Every company has secrets. Sometimes, a product is kept under wraps because of a perceived competitive advantage; other times, it’s to protect against stock-price fluctuations or to comply with industry regulations.
Gilbert Wong has been in the technology industry for 17 years, with AT&T, Corbis, and for the last three years, Slalom Consulting in Seattle, where he’s the national director for digital strategy. Wong guesses that he’s worked on dozens of top-secret projects over the years. And the security levels on these projects ran the gamut, from loose and informal to near-lockdown mode.
He recalls working on a super-secret project when every meeting began with a warning slide on a PowerPoint deck about what would happen if you violated your nondisclosure agreement.
“Basically, you’d be fired and could face potential legal action, depending on what you leaked,” Wong says. “It can be a bit extreme, when it’s repeated so many times.”
Every company has secrets. Sometimes, a product is kept under wraps because of a perceived competitive advantage; other times, it’s to protect against stock-price fluctuations or to comply with industry regulations. So, what’s it like to work in an environment where some people are privy to secret information, and others aren’t? And what methods do companies employ to keep things quiet?
Companies, particularly in tech, often use nondisclosure agreements, or NDAs. These contracts create a confidential agreement between the two parties to protect trade secrets, and as with Wong’s project, provide legal recourse if broken.
Other businesses, usually larger ones, restrict access to certain buildings, rooms and areas for employees working on secret products. Project-restricted passwords and logins are another tactic, as are email groups.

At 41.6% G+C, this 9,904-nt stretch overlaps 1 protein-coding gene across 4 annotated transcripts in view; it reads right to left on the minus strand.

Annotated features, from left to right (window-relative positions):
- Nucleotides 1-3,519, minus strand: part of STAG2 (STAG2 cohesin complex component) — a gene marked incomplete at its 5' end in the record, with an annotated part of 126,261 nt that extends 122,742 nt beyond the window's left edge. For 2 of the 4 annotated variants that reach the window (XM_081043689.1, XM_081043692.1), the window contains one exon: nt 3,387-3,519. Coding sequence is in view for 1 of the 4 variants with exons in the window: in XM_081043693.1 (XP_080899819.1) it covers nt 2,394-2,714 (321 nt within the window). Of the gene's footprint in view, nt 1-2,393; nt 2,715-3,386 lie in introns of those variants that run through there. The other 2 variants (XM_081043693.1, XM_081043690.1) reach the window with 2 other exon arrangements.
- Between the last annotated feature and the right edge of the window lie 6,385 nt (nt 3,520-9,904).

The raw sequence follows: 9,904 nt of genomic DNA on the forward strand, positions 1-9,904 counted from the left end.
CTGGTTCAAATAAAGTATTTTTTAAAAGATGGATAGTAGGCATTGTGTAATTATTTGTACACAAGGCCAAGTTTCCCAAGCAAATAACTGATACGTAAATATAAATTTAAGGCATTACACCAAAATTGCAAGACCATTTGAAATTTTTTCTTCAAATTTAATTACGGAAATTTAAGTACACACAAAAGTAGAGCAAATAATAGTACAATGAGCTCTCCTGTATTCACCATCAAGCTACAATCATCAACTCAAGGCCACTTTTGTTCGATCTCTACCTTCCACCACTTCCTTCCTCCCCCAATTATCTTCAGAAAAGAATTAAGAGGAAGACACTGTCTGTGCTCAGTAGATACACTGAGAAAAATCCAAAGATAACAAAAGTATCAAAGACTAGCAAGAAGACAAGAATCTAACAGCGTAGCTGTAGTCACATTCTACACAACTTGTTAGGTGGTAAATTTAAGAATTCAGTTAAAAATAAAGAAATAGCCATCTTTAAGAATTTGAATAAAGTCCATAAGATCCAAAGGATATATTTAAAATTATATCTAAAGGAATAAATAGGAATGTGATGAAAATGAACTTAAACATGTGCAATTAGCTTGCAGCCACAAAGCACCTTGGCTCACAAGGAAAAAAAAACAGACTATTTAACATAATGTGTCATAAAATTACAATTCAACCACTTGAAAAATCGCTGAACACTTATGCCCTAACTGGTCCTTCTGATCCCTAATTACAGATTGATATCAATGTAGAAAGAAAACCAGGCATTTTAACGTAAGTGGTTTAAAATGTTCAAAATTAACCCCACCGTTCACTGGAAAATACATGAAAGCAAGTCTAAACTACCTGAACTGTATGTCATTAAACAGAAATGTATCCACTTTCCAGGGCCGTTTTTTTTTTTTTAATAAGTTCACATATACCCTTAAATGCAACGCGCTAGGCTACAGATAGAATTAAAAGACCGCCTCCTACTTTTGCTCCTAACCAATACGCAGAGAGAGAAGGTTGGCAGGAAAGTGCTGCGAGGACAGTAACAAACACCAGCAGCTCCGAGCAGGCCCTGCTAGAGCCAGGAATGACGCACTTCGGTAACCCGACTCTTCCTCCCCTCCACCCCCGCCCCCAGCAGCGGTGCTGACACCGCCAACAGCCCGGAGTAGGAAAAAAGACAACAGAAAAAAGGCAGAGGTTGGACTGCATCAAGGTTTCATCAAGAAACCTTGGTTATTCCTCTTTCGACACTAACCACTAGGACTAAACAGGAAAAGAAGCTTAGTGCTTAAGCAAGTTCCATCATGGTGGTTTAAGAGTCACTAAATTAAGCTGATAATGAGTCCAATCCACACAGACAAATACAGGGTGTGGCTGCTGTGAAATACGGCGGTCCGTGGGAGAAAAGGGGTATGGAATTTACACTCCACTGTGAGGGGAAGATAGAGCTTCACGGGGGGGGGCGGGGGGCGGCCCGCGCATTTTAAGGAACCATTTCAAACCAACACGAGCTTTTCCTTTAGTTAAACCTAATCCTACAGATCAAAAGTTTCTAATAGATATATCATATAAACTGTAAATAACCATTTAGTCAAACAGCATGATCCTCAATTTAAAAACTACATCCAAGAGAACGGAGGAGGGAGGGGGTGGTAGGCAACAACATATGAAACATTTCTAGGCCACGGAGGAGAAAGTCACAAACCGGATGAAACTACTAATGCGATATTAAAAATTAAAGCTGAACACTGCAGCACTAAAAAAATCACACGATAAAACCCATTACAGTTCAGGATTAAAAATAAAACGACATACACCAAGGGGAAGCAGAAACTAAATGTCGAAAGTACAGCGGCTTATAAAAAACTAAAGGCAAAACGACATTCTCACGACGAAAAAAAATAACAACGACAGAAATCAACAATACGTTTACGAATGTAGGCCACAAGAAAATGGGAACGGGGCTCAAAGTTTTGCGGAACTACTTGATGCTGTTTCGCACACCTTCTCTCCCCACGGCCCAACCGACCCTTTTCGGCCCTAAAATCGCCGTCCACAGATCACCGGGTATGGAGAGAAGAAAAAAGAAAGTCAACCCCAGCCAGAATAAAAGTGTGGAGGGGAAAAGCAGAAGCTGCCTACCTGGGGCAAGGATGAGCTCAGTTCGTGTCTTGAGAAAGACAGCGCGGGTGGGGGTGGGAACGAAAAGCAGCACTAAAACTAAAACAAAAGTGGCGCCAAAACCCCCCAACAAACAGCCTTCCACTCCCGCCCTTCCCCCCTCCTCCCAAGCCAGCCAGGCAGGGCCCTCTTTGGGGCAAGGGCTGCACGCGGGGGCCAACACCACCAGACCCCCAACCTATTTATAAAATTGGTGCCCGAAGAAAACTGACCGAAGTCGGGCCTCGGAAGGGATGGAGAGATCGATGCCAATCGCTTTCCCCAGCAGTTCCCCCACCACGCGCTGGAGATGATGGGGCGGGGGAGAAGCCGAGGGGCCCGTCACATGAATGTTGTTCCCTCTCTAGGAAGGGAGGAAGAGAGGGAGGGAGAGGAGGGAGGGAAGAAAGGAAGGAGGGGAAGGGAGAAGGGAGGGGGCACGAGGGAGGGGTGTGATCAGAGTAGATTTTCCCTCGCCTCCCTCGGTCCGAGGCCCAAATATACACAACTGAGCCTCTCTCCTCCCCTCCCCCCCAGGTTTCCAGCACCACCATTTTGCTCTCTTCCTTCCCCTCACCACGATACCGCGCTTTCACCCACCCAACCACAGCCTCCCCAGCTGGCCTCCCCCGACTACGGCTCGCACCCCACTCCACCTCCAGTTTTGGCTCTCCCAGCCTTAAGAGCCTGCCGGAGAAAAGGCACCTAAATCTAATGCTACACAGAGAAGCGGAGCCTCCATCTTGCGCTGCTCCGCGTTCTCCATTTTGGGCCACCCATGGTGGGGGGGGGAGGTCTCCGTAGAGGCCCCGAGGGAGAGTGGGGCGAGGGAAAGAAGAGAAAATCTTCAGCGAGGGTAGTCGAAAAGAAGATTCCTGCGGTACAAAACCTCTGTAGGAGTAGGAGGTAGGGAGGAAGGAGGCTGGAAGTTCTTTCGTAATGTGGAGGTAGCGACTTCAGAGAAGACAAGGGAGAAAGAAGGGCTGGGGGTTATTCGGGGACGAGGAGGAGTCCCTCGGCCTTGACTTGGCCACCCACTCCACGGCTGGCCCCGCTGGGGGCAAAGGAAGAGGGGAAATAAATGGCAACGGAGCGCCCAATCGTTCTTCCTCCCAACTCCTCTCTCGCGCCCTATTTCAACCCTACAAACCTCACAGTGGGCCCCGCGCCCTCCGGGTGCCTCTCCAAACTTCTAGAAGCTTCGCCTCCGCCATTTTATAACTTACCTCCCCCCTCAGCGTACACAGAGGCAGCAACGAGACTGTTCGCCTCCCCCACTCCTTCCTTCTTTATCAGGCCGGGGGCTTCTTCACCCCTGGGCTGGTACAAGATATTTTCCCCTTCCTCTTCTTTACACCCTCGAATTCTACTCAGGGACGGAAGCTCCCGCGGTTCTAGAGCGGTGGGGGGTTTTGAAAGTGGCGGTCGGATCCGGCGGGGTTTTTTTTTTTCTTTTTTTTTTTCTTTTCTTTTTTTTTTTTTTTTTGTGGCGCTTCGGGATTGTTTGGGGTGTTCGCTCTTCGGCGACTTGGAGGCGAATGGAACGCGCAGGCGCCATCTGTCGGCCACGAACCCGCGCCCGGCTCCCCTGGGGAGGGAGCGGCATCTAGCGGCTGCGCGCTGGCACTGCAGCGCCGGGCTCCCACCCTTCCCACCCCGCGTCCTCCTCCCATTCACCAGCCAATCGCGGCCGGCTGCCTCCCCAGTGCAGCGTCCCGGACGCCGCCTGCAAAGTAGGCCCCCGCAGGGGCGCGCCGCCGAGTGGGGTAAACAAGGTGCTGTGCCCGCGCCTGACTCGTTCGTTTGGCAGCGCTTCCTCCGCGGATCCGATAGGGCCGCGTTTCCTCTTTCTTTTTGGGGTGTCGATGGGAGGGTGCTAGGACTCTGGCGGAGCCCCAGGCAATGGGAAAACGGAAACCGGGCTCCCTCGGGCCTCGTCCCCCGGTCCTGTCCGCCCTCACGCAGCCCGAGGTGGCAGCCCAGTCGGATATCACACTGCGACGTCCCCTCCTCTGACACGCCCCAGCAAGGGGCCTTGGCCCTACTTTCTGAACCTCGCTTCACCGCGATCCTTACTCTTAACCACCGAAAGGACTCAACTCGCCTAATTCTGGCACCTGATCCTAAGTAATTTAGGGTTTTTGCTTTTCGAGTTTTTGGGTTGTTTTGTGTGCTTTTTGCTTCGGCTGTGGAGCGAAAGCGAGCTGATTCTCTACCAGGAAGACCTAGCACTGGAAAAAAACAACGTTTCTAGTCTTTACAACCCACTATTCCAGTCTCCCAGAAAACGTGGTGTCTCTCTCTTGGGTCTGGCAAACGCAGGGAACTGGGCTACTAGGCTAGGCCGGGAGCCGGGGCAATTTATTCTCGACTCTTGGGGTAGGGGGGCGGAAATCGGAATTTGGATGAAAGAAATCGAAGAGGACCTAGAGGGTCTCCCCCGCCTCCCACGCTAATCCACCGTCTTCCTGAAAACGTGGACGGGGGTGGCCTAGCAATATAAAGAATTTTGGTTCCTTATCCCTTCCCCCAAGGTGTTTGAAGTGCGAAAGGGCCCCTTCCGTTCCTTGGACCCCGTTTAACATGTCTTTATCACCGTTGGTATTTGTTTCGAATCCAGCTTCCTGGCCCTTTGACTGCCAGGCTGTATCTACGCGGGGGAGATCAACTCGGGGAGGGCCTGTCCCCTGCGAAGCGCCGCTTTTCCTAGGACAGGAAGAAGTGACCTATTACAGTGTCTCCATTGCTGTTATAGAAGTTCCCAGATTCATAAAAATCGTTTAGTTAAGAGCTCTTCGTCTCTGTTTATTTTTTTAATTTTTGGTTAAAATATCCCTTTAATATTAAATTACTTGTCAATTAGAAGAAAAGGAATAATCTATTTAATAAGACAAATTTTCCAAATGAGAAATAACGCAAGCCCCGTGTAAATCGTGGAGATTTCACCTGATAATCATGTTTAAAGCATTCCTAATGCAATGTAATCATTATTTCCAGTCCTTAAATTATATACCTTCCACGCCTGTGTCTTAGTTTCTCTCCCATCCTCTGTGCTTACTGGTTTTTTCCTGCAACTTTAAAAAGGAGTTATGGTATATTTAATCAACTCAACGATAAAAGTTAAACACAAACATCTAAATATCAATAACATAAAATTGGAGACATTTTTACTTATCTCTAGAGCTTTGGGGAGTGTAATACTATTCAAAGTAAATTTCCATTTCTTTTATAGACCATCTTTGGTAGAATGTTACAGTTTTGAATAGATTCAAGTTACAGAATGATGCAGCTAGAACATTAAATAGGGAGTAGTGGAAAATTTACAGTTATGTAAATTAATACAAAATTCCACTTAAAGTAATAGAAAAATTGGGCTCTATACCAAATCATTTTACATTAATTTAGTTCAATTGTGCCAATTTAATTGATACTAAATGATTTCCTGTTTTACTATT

Pranav Dhillon (not his real name) has been an IT manager for many years. In his previous job, security was super-tight. “I couldn’t talk about the vendors we were working with or the products we were deploying, even after deployment when it was no longer a secret.” To get to the room where the back-end computers were required a key card with four layers of security.
Still, Dhillon prefers that environment to the one at his current company, which has a very trust-based culture. There’s plenty of top-secret stuff going on, and he’s been directed very specifically whom he can and can’t tell. But he’s never signed an NDA, and he’s never been subject to any formal security structure. Everything is conveyed verbally, and that feels uncomfortable sometimes.
“It’s almost more important to be explicit with us and controlling of the environment because there’s such a collaborative culture and everyone has an opinion about everything,” he says.
Jay Allen, chief technology officer at Seattle-based Porch, believes transparency is the way to go — at least, at his company of 350 employees. “When we look at the pros and cons and rewards and risks, we greatly favor people being engaged and motivated, which means having access to all the information they think they need to have,” he says.
The home-improvement networking website takes intellectual property very seriously, and has rules in place regarding sharing information. But there are no offices, and employee goals and product road maps are on whiteboards throughout the workspace. “We’ve erred consciously on the side of oversharing rather than undersharing,” Allen says.
Seattle-based Redfin, a real estate brokerage company, operates in much the same way. It has sensitive customer data, but only certain groups in the company have access to it, says Bridget Frey, the company’s chief technology officer. Redfin uses Google Apps for Work, which includes Gmail and Google Docs, to define email groups for certain projects and place extra security on confidential documents.
The rest, she says, is just common sense. “We talk a lot about the types of projects we’re working on, and we make sure we’re clear on communication, how we store documents and which groups of people should be invited to participate,” she says. “But we give all the employees the information they need, and they can use their own judgment.”